We reported in Pressenza the importance of considering the effects of burning fossil fuels on health, as the discussions brought on by the evidence presented in the most recent report about climate change, making a very strong case for fossil fuel burning being responsible for changes to the planet’s atmosphere, seem to leave other important aspects to one side.

Not only health, but food security should also be taken into account, the latter related to the effects of pollutants on bees. Pollination by bees is essential for many crops, and although some can develop from seeds they may require insect pollination to produce seeds for the next generation. It is now known that the reduction in the number of bees observed in recent years is connected to certain pesticides, many still in use in spite of evidence of their deleterious effects on the bees. In fact the founder of Syngenta, the biotech giant joining Bayer in suing Europe to keep selling bee-killing pesticides, has just been awarded the prestigious World Food Prize, a kind of ‘Nobel Prize of agriculture’.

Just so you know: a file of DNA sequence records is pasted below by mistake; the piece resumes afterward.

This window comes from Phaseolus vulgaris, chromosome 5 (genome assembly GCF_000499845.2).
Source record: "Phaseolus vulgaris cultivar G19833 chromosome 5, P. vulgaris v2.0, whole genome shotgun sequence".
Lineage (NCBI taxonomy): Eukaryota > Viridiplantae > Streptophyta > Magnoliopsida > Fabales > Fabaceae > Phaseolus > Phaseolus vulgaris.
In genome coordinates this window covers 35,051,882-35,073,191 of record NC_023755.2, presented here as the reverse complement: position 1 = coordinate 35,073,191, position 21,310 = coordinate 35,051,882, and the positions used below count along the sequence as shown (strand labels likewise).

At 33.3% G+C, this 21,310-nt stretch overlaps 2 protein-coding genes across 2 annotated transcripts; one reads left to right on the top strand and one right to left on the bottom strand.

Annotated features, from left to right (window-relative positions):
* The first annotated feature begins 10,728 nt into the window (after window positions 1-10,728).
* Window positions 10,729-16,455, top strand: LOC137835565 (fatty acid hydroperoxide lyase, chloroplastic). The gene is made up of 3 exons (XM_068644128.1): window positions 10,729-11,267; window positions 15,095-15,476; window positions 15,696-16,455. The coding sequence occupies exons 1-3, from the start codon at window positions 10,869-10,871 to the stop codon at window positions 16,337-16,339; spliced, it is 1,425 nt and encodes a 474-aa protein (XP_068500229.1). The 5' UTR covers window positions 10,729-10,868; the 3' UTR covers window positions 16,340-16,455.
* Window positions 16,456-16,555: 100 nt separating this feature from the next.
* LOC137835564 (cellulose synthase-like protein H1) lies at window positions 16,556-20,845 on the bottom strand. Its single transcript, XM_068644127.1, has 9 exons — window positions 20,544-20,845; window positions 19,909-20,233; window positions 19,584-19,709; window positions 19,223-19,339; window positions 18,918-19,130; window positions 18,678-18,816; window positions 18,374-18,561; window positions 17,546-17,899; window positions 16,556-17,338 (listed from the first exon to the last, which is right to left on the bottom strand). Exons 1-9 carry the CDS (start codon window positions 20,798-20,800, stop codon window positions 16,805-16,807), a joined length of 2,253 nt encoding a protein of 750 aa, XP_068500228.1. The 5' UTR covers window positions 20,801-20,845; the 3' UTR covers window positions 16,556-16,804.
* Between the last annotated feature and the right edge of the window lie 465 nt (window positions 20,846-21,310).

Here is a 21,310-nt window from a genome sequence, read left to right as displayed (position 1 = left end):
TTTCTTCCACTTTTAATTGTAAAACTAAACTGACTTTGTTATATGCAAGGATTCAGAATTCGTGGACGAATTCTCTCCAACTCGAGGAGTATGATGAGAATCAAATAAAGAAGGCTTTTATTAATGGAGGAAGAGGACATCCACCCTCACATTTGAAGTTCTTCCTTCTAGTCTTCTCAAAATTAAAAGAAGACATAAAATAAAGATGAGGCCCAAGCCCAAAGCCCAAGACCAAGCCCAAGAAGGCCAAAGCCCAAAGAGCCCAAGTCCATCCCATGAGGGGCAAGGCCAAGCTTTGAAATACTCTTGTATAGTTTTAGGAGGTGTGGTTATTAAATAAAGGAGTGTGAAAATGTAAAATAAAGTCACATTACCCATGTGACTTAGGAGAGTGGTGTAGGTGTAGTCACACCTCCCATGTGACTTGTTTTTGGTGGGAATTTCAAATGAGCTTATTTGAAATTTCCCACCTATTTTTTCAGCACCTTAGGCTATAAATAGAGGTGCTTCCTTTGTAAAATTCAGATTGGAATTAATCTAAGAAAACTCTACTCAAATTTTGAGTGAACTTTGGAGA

Furthermore, recent research discussed by the BBC  has seen that “honeybees’ ability to find flowers could be hampered by a chemical in diesel exhaust, say scientists.  Tests showed that exhaust degraded some floral scent chemicals the bees “home in on” when they are foraging. The study, published in Scientific Reports, also revealed that a specific group of chemicals found in diesel exhaust, known as NOx, diminished the insects’ response to floral scents…

…”We got into this, because we were aware of the impacts of airborne pollutants on human health, so it didn’t seem so wild that there may be impacts that extended beyond human health,” said University of Southampton neuroscientist Dr Tracey Newman, who was involved in the work.”